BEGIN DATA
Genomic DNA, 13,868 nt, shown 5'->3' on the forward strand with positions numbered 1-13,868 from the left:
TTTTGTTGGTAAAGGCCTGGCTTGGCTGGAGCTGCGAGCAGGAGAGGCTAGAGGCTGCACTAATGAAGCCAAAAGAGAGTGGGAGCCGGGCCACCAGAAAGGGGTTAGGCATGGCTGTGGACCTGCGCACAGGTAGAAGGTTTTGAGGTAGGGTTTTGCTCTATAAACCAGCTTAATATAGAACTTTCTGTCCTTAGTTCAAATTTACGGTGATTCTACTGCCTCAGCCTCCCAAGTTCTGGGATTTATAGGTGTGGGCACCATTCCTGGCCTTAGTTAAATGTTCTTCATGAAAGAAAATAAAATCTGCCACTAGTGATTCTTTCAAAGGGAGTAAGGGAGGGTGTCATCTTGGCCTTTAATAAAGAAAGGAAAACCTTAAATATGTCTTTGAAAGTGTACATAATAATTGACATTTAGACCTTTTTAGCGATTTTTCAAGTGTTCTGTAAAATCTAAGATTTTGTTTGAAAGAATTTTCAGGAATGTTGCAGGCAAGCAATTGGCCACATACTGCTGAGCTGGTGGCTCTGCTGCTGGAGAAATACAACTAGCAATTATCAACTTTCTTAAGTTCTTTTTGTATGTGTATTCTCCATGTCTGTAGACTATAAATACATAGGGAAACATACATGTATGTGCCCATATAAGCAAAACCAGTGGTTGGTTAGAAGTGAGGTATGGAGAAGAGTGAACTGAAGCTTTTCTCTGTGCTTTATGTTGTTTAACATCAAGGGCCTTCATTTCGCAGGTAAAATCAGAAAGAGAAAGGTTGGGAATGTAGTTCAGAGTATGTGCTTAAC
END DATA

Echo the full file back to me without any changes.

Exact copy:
Genomic DNA, 13,868 nt, shown 5'->3' on the forward strand with positions numbered 1-13,868 from the left:
TTTTGTTGGTAAAGGCCTGGCTTGGCTGGAGCTGCGAGCAGGAGAGGCTAGAGGCTGCACTAATGAAGCCAAAAGAGAGTGGGAGCCGGGCCACCAGAAAGGGGTTAGGCATGGCTGTGGACCTGCGCACAGGTAGAAGGTTTTGAGGTAGGGTTTTGCTCTATAAACCAGCTTAATATAGAACTTTCTGTCCTTAGTTCAAATTTACGGTGATTCTACTGCCTCAGCCTCCCAAGTTCTGGGATTTATAGGTGTGGGCACCATTCCTGGCCTTAGTTAAATGTTCTTCATGAAAGAAAATAAAATCTGCCACTAGTGATTCTTTCAAAGGGAGTAAGGGAGGGTGTCATCTTGGCCTTTAATAAAGAAAGGAAAACCTTAAATATGTCTTTGAAAGTGTACATAATAATTGACATTTAGACCTTTTTAGCGATTTTTCAAGTGTTCTGTAAAATCTAAGATTTTGTTTGAAAGAATTTTCAGGAATGTTGCAGGCAAGCAATTGGCCACATACTGCTGAGCTGGTGGCTCTGCTGCTGGAGAAATACAACTAGCAATTATCAACTTTCTTAAGTTCTTTTTGTATGTGTATTCTCCATGTCTGTAGACTATAAATACATAGGGAAACATACATGTATGTGCCCATATAAGCAAAACCAGTGGTTGGTTAGAAGTGAGGTATGGAGAAGAGTGAACTGAAGCTTTTCTCTGTGCTTTATGTTGTTTAACATCAAGGGCCTTCATTTCGCAGGTAAAATCAGAAAGAGAAAGGTTGGGAATGTAGTTCAGAGTATGTGCTTAAC